How to Become a Dangerous Person


How do you become “dangerous”? Writer and Portland-based podcaster Nancy Rommelmann would have thought she was the last person to answer that question — until she publicly dared to raise some questions about the #MeToo movement. Then her life suddenly changed and she became public enemy number one. She tells her astonishing story — what happened and why — in this compelling video.

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You are looking at a dangerous person. You may feel unsafe—even threatened—by my very existence. What is this power I possess?

It’s called…“free speech.”

While I always knew it was there, I recently discovered its true value. Here is my story. It could easily be yours.

I’m a journalist, an author, and a podcaster. I live in Portland, Oregon. My husband owns a few local coffee shops and small coffee roasting business called Ristretto Roasters.

In December 2018, I started a YouTube podcast entitled #MeNeither. The show’s “about” page reads, “#MeNeither is an almost-weekly conversation about the cultural issues of the day, and an attempt to create a space where people can find ways to think out loud through uncomfortable topics.”

One of those topics is the #MeToo movement and what I see as some of its excesses, including celebrities who exploit #MeToo for personal gain. Sexual assault and harassment are real, but the idea that any charge any woman—or man—brings must be believed without question…where’s the logic in that? I believe we are better off judging any claim of harassment, like any other claim, on its own merits. This, I would learn, is not a popular position.

It turned out, one of the people tuning in to my new show was a former employee of my husband’s coffee business. She claimed my views were “vile, dangerous, and extremely misguided” and, in an email to the press, claimed my opinions created a “demoralizing and hostile environment for employees.”

Why would the opinions of the wife of the boss demoralize an employee? No one bothered to ask that question. That I appeared to be on the wrong side of the #MeToo debate was all people needed to know.

By the time you could say “Twitter,” a social media mob formed to say they would never spend another penny at my husband’s business.

A college-age girl stormed into one of the cafes screaming, variously, that the baristas were in danger and that their working at the cafe posed a threat to the community.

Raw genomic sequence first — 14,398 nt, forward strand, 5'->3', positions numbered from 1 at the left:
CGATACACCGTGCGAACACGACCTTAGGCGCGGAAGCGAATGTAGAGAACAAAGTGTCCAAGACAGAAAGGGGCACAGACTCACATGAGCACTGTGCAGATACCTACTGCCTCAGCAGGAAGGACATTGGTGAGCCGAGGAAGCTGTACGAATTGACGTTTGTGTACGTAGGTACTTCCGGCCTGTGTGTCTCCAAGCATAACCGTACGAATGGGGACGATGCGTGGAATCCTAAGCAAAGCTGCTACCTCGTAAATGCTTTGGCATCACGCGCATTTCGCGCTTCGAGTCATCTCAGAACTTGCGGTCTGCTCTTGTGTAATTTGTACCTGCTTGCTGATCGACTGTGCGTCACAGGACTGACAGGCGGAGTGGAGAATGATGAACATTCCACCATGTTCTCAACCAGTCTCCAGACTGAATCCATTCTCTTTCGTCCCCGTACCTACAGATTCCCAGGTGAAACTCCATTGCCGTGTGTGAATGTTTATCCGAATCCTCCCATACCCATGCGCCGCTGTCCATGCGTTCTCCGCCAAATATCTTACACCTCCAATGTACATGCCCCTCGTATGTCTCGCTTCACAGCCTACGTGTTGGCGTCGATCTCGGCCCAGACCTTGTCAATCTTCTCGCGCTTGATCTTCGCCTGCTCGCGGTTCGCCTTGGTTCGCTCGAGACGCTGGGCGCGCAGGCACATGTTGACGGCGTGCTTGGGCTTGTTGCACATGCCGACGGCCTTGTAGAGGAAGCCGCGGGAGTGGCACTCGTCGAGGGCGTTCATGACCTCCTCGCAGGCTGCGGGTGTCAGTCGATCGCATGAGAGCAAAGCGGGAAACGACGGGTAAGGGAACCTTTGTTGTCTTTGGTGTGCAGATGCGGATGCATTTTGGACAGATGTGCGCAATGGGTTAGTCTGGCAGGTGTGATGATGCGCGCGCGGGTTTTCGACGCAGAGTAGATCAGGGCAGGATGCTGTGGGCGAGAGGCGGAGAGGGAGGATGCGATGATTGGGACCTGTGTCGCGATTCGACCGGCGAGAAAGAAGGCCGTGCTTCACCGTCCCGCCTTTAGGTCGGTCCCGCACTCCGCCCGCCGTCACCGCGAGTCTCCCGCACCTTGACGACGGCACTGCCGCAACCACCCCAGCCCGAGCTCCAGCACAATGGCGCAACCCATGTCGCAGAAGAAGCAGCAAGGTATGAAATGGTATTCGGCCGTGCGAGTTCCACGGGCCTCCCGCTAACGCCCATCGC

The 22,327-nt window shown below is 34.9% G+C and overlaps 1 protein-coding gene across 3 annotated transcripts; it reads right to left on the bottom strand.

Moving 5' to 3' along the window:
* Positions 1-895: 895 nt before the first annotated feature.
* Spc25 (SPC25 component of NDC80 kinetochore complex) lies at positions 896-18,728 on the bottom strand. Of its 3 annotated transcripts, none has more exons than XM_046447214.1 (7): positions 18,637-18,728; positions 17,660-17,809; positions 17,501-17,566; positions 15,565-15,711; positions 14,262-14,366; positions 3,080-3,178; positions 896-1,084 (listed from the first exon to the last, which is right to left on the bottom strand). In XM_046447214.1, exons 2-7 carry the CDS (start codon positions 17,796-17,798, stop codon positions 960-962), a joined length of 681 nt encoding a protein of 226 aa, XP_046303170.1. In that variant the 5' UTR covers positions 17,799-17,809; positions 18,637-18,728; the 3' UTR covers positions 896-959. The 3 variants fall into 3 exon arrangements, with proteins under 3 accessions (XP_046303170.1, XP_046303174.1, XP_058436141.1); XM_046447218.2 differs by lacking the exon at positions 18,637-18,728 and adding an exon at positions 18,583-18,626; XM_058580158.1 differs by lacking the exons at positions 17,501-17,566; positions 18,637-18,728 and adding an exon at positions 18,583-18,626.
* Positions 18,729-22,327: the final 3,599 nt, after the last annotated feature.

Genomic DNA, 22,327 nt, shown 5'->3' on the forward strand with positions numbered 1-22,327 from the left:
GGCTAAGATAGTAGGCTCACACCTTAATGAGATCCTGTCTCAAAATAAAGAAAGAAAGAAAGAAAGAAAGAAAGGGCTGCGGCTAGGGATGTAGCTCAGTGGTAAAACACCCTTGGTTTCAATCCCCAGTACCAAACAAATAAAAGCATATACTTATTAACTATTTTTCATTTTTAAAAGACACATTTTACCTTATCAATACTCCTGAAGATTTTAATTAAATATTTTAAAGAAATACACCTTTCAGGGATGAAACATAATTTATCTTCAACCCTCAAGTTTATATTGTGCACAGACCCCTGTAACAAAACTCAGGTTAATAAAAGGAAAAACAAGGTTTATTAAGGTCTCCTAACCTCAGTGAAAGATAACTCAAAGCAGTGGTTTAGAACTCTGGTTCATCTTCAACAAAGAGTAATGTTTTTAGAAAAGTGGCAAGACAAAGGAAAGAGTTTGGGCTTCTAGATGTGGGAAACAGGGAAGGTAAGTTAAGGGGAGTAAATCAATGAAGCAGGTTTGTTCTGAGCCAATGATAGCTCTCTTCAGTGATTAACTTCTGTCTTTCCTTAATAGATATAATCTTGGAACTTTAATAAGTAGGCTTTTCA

Employees previously secure in their jobs grew jittery and quit. One suggested that my husband sell the company and that I offer a public apology before it was too late.

This all happened within the first 48 hours.

As the outrage grew, local businesses that make up a big part of my husband’s base cut and run. Wholesale customers cancelled large accounts, afraid they’d be caught in the #MeToo crossfire. Staff now worried that they’d lose their jobs (and health insurance) if Ristretto were forced to close; that I—a person with whom they’d heretofore had a perfectly congenial relationship—might, in fact, be a secret monster, a rape culture apologist.

Many of those who claimed to have been offended had not seen the podcast. One woman wrote, “I clicked, down-voted, then reported on YouTube that it violates community guidelines: hateful… I didn’t listen, but it’s one way to make that [expletive] go away.”

This kind of uninformed, virtual attack strikes me as childish—the behavior of a toddler whose tantrum brings a dinner party to a halt until it’s placated with the attention it seeks.

I invited my critics to speak with me—the whole point of #MeNeither is to provoke discussion. No one took me up on my offer. It was evidently easier for so-called feminists to tell my husband to leave his wife or lose his business, for some random dude on Facebook to send me the message, “You are scum. Rot in hell you dirty…”—just use your imagination—than to honestly confront me.

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